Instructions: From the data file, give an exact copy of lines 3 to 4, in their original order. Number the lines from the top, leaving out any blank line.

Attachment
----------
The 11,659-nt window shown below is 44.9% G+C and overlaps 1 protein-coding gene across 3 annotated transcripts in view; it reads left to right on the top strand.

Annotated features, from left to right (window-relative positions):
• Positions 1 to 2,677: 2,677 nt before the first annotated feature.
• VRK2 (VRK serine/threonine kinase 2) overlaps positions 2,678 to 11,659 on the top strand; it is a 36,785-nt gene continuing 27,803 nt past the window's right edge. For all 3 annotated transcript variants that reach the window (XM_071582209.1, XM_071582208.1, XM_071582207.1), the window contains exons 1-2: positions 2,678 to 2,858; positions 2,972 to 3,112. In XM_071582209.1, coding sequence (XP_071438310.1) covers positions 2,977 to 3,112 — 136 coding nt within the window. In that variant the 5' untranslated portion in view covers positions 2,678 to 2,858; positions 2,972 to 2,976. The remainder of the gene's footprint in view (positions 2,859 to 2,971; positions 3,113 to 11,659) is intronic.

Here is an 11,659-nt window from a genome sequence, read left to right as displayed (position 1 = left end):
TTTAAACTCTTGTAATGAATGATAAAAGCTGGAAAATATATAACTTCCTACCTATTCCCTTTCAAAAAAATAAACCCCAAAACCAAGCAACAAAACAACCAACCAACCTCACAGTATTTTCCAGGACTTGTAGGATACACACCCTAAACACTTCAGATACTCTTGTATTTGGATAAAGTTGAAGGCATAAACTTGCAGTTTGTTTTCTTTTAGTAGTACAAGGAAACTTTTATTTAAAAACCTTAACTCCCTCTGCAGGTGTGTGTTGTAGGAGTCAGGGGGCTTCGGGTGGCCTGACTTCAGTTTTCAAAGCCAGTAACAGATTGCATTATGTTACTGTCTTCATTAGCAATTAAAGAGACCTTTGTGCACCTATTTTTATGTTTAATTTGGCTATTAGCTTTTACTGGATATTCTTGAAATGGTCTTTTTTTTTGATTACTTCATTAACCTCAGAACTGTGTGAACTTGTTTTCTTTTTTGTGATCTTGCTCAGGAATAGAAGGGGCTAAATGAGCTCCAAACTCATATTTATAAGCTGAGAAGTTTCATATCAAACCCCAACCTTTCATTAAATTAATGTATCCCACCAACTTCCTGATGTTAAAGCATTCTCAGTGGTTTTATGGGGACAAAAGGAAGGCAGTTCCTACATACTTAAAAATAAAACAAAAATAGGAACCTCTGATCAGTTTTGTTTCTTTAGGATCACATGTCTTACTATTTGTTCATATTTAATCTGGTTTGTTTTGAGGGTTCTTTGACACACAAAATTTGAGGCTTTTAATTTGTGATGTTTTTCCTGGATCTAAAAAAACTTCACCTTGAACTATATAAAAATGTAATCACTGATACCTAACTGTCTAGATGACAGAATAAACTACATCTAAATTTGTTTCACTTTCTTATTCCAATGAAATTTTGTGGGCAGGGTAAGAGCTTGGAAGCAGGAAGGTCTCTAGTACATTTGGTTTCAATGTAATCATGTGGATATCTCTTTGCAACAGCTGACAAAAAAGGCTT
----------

• Positions 1 to 2,677: 2,677 nt before the first annotated feature.
• VRK2 (VRK serine/threonine kinase 2) overlaps positions 2,678 to 11,659 on the top strand; it is a 36,785-nt gene continuing 27,803 nt past the window's right edge. For all 3 annotated transcript variants that reach the window (XM_071582209.1, XM_071582208.1, XM_071582207.1), the window contains exons 1-2: positions 2,678 to 2,858; positions 2,972 to 3,112. In XM_071582209.1, coding sequence (XP_071438310.1) covers positions 2,977 to 3,112 — 136 coding nt within the window. In that variant the 5' untranslated portion in view covers positions 2,678 to 2,858; positions 2,972 to 2,976. The remainder of the gene's footprint in view (positions 2,859 to 2,971; positions 3,113 to 11,659) is intronic.